spacepirate
05-27-2006, 11:43 AM
When typing in "aac vs mp3" in Google, this specific thread is the third result. FYI.

scarface7810
07-02-2006, 02:01 PM
I'm a little confused. I have about 3000 mp3s. Bitrates range from 128-360. Many are 128 because years ago in the first days of napster that was what was available. If the files are already compressed, will converting them to apple lossless or mp4 noticeably improve their quality? Second question is, when I tried converting a song to apple lossless is showed it was an mp4 file, not mp3. Will apple lossless files/mp4 files play on all the car stereo head units that can play mp3 discs? And since the files are larger, less will fit on a disc, so hopefully they can be burned onto DVDs and used on players that can read mp3/mp4/lossless DVD discs. I have a 300 gig external hard drive, the 3000 files I have now take up about 13 gigs but files vary in terms of bitrate. I wonder if I could put two folder sets of music on my hard drive. My old original set with varying bitrates of mp3 (just in case to have as backup) and another folder with all the same files, only converted to mp4/lossless, or would that totally confuse the computer. I'll pay for the hard drive space if 300 gigs isn't enough. It's taken me many years to build my collection and I want high quality, but I also want to be able to use and play the music on an aftermarket car stereo, ipod, or home stereo. Can someone shine some light on this for me before I screw something up and mess up my whole collection.

funkycfunkydo
07-02-2006, 03:48 PM
a song will only sound as good as the lowest bitrate it ever was. converting 128 to lossless would do nothing but make the file much larger.

also, i believe those units that play mp3 cd's will not play mp4 files.

scarface, it seems that converting your mp3's would be pointless beyond having just 1 file type.

Jacques
07-03-2006, 10:29 AM
... import my cd's ... what is the best method ... for both platforms?


I'm an avid Apple user, but I don't like any lock-in technology when I can avoid it. Only Apple and new Sony units (just released or coming soon) use unprotected AAC, why bother when MP3s are nearly the same quality (not quite) and are COMPLETELY universal. All platforms have no problem with MP3s.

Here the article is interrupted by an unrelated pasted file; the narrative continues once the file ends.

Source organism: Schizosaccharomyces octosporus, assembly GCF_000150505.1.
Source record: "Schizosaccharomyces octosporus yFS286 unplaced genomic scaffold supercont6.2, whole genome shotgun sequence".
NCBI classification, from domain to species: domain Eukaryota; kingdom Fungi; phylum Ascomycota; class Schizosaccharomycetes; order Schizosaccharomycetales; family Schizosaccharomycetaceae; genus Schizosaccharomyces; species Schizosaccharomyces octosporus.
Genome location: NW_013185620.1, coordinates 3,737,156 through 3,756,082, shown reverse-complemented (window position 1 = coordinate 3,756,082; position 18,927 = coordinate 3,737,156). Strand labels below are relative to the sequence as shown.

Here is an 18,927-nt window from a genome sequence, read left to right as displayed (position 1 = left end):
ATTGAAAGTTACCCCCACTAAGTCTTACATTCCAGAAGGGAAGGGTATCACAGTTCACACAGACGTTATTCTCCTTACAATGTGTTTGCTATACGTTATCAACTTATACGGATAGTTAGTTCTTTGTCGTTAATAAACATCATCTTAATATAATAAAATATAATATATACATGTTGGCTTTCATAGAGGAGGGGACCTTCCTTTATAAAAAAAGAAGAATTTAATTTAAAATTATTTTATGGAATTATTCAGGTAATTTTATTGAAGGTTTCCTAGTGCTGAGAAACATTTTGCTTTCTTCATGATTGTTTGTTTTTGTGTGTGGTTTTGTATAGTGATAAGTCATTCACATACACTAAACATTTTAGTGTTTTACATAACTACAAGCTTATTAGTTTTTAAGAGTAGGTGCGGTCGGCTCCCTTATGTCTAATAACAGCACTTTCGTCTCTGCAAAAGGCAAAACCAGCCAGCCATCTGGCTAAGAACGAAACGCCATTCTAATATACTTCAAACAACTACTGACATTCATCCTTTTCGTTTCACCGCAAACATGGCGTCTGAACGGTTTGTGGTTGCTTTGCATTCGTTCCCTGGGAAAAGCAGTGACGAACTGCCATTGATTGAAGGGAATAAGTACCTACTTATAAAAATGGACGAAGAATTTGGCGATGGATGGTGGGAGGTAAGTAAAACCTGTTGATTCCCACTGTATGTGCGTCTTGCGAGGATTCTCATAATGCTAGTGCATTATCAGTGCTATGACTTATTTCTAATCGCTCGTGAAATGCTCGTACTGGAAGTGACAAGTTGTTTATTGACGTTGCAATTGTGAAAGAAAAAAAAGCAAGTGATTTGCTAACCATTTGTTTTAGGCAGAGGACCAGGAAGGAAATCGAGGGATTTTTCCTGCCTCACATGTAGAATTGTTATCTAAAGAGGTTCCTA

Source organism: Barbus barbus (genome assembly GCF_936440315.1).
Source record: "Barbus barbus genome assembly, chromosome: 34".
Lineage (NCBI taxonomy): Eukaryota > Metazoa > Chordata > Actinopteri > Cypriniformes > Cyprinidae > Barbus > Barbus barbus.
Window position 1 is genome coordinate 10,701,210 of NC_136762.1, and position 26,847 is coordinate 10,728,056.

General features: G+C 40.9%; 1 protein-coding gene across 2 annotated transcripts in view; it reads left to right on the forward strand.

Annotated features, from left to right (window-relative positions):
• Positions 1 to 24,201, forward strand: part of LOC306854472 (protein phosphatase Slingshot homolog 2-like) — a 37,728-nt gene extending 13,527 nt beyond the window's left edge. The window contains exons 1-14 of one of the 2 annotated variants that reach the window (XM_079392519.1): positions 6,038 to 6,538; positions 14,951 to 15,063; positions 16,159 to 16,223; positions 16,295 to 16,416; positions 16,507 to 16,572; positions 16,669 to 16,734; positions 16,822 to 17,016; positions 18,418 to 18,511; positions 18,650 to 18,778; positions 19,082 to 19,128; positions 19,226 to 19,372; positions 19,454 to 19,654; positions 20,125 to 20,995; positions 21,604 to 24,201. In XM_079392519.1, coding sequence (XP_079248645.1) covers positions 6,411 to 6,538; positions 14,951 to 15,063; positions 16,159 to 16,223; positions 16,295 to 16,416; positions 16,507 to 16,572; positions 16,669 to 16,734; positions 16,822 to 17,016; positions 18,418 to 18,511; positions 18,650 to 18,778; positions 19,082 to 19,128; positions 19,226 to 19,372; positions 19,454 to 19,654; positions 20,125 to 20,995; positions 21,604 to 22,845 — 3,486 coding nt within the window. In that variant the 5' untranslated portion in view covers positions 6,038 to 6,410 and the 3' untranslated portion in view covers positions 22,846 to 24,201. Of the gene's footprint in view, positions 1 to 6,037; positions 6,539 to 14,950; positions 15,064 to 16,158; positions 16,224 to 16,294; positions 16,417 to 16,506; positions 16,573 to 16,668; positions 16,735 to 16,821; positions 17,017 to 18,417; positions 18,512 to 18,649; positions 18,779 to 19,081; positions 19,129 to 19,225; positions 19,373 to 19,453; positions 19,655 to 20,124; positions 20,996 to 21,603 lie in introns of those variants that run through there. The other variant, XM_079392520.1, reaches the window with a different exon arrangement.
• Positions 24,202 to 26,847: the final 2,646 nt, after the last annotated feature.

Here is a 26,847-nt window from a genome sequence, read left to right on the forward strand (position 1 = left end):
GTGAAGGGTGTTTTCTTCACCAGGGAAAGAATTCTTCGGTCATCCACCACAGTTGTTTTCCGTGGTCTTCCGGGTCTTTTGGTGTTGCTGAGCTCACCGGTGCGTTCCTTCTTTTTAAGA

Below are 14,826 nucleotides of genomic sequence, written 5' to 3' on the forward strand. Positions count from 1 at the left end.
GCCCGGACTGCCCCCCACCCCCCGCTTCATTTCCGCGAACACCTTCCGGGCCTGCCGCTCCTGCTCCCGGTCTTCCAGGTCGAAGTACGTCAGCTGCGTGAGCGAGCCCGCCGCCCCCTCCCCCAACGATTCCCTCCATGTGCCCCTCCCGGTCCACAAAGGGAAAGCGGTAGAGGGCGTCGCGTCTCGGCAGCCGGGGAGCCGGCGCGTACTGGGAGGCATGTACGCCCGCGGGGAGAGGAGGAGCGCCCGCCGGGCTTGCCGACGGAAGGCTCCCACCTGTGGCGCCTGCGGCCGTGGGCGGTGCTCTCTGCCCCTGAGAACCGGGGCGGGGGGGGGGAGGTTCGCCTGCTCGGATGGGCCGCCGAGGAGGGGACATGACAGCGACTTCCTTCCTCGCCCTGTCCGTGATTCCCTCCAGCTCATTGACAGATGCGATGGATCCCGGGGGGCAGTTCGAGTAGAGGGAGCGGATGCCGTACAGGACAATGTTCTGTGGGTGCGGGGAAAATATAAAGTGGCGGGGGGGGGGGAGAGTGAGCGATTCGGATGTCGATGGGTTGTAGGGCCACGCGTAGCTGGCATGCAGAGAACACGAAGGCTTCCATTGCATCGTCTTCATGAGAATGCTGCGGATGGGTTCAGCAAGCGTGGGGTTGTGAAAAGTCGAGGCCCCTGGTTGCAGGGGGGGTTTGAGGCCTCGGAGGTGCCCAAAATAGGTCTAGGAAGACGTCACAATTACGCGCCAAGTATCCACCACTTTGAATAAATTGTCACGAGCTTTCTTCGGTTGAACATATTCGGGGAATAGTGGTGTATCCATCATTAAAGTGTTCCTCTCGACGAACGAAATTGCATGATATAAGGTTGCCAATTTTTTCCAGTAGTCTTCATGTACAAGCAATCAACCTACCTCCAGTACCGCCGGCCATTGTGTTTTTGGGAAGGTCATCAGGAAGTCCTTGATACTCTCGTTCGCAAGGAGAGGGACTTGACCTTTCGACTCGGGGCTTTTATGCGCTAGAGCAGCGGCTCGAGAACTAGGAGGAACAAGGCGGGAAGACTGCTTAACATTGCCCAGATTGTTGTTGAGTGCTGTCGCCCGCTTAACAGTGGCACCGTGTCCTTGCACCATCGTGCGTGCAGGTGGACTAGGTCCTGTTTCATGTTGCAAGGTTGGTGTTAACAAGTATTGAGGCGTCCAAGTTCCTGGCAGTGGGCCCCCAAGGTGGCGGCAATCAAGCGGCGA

I switched from AAC (160 bit) to MP3 (160 bit, VBR highest) to compensate for quality. I feel 160 is fine for the car, for good headphone however you may want to raise it a bit more if you ears are picky for better resolution.

On the other hand, when running voice (books, sermons, speeches, lectures, etc) through to an iPod - it's MUCH more handy to convert the root MP3s to bookmarkable AAC format. This way, if you stop short - when you come back to the recording it picks up where you left off. VERY nice. (PS - to do this, first convert to AAC, then use the bookmarkable script from Doug's iTunes script site to make the AAC file bookmarkable.)

Jacques

scarface7810
07-03-2006, 01:11 PM
Thanks funkyc. So basically if a songs bitrate is anywhere from 128-360 it's useless to convert it to a lossless format? Because I see alot people converting anyway. Also, isn't the bitrate that comes off a store bought CD only 320, in which case converting to lossless would not be beneficial? I'm not sure why everyone is converting then.

Another thing I noticed is the volume differences of songs when I play them in my car. The Itunes "get info" summary windows on my mp3s always show that a song has a volume "change" of -7.6, +2.4, etc. I want all the songs to play at the same volume so I'm not constantly adjusting my stereo's volume, but there doesn't seem to be a way to change this. Does anyone else have this problem? Is there a way to fix it?

trevor
07-03-2006, 04:47 PM
So basically if a songs bitrate is anywhere from 128-360 it's useless to convert it to a lossless format?